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Despite differences, many Midwest markets see similar trends

Don’t be fooled into thinking every Heartland market is created equal.

There’s a sharp divide in how these metro areas grew, by population over the last several years. St. Louis, Cincinnati, Cleveland, and Milwaukee all saw growth around 1 percent or less, according to the U.S. Census. Minneapolis and Indianapolis weighed in with 3 percent growth, and Des Moines/West Des Moines increased more than 5 percent, now exceeding 600,000 residents.

Despite the differences in population growth, the receivers we talked with all ticked off similar trends: more fresh-cut or grab-and-go items, including meal kits; growth in regional/local produce and organics; and more greenhouse input and imports to support steady supply for year-round consumption. There is also an uptick in demand for exotics, especially in the higher-income Minneapolis/St. Paul market.

“This area not only is a high-income area, it’s becoming more renowned as a foodie area,” John Carkoski, COO of J&J Distributing Company, St. Paul, MN, says. J&J Distributing’s offices are less than a mile from the state capitol in downtown St. Paul, where he says there are many restaurants with organic and healthy-for-you themed menus popping up.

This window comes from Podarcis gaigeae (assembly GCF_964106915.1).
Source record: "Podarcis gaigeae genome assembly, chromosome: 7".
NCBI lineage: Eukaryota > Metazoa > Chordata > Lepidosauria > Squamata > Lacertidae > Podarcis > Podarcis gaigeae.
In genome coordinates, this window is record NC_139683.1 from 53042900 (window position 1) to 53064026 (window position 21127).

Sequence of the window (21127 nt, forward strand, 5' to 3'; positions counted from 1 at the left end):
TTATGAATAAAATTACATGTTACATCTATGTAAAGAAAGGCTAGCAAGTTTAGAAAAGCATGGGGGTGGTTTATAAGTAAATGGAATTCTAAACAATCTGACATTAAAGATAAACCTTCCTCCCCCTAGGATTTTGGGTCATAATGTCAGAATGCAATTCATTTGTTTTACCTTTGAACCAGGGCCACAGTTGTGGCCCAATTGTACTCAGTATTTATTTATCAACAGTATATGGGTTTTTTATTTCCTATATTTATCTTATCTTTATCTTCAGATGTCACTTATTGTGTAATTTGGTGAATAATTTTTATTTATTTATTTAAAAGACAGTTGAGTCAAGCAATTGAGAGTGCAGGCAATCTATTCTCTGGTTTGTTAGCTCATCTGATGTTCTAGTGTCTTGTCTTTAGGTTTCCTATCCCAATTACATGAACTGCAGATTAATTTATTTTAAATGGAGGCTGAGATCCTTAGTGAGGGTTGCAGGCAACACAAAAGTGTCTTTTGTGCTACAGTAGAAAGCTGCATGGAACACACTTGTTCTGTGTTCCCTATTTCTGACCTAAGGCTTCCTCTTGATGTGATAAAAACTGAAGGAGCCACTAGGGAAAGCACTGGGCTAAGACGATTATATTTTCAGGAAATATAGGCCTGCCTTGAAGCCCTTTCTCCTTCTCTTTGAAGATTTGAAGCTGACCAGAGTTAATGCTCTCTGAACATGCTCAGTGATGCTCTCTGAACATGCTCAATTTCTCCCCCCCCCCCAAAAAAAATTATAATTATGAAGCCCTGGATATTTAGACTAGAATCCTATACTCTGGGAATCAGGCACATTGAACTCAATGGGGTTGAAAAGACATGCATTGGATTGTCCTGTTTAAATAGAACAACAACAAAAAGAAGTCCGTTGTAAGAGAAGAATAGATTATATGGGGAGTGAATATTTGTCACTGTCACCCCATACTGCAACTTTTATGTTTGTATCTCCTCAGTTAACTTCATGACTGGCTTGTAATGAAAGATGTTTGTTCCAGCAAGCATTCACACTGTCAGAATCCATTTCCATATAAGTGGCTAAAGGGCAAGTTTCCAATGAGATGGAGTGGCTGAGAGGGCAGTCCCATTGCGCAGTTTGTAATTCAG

Meal kits seem to be everywhere, surging in popularity, but retailers are expanding their own prepared options. “If consumers really don’t want to ‘cook’ with a kit, they can buy from a number of food bars within stores, with offerings well beyond soup and salad,” says Sam Maglio, Jr., president of the Maglio Companies, Milwaukee, WI. “Value-added is the name of the game to provide those portions either for kits or deli departments.”

Receivers here are staying on top of the game, constantly sorting out customer preferences.  Brendan Comito, COO at Capital City Fruit Company Inc., West Des Moines, IA, says has noticed growth in several specialty tomato category items, possibly due to the way these items are packaged.

“Consumers appear to prefer bagged packs over tray packs, but we’re not sure if that’s a long-term trend or a blip,” he says.


This is an excerpt from the most recent Produce Blueprints quarterly journal. Click here to read the full article.


Matt Ernst writes about farm-related topics and is based near St. Louis, Missouri.